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    I recently worked through a similar problem by setting up a property test with hypothesis, piping through two different implementations of a function with some generated data.

    I do wonder how well this sort of behaviour diff works on more complex structures. Hypothesis suffers a bit because you have to generate the “right” shape of data to hit differences and behaviour is rarely spread uniformly over data shapes

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      Yes; such an approach using hypothesis is described here. It is very closely related to this work.

      CrossHair uses symbolic execution rather than a randomized approach - it works better in some cases and worse in others. It can figure out some hard cases where you need for example, a string that matches a specific pattern or two lists that are permutations of each other, etc. But hypothesis will be more effective in other scenarios; CrossHair doesn’t effectively solve the problem given in the above post, for instance. (my attempt)

      The ideal solution would be to combine the best of both approaches, and I’ve been chatting with Zac Hatfield-Dodds about how to make some kind of hypothesis-CrossHair integration happen. One of the main obstacles here is getting the maturity of CrossHair high enough, and I’m hoping easy-to-use tools like this one will help encourage more usage. :)

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        At some point, it becomes a sequential Monte Carlo simulation; the inputs are so constrained that they must be selected from a probability distribution.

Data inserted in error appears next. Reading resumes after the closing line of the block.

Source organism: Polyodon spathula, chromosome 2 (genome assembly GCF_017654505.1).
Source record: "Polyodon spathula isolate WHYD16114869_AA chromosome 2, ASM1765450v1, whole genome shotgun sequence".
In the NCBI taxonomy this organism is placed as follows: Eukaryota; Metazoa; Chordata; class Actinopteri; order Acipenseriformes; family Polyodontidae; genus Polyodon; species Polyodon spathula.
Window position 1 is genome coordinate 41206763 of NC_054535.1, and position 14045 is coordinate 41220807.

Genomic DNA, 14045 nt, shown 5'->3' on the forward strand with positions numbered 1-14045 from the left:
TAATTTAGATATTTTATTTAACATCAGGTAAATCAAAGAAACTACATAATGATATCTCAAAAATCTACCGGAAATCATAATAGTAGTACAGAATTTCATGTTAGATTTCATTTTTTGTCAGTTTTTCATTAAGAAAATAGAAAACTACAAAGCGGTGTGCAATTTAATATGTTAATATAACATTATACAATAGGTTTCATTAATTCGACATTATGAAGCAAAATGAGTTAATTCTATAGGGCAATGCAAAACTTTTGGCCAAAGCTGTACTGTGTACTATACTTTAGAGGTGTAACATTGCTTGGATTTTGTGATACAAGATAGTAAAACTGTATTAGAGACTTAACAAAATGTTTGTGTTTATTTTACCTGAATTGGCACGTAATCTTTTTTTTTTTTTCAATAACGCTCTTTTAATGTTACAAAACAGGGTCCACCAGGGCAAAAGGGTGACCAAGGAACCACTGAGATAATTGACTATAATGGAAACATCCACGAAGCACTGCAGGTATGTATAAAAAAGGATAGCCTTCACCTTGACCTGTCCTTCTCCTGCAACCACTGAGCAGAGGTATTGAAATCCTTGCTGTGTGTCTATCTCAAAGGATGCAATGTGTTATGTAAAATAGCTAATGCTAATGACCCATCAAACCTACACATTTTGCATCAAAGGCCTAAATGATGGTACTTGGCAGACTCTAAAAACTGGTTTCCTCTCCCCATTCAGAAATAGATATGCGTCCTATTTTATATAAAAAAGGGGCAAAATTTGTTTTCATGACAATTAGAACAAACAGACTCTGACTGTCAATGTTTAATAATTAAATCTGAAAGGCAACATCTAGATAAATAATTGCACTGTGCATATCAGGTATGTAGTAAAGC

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        This is super cool!

        I’d like to see something like this done at massive scale, analyzing millions of commits and their changes in the underlying Python. That might be revealing.

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          Thank you! And, yeah, I’m hoping this will be a good way to exercise the system: point it at tons of “refactoring” commits and see whether it can notice stuff that people missed.

          Sadly, naive symbolic analysis like the kind used in CrossHair doesn’t scale up to large codebases well. There is a fair amount of research on tactics for scaling, but most of my time right now is focused on ensuring that the modeling is solid. (if anyone out there wants to collaborate, I am very interested!) The world needs more people bridging research and engineering, IMO.

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          If you run CrossHair on code calling shutil.rmtree, you will destroy your filesystem.

          I wonder if there is a way of introducing a sandbox filesystem or similar to work around this?

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            I’ve been thinking about this a little! Something like pyfakefs might work (and could potentially give you the deterministic behavior that CrossHair also requires). That said, I’m not sure I’d have enough confidence in the completeness of a tool like this to recommend people use it with CrossHair. Possibly?

            There are other kinds of effects besides the filesystem of course too: network, peripherals, etc. As I understand it, securely sandboxing Python is quite challenging. Interested in what ideas people here might have for me!

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            Really cool, it reminds me of Github’s Scientist but much easier to use. Really needed for experimentation and hypothesis-driven development.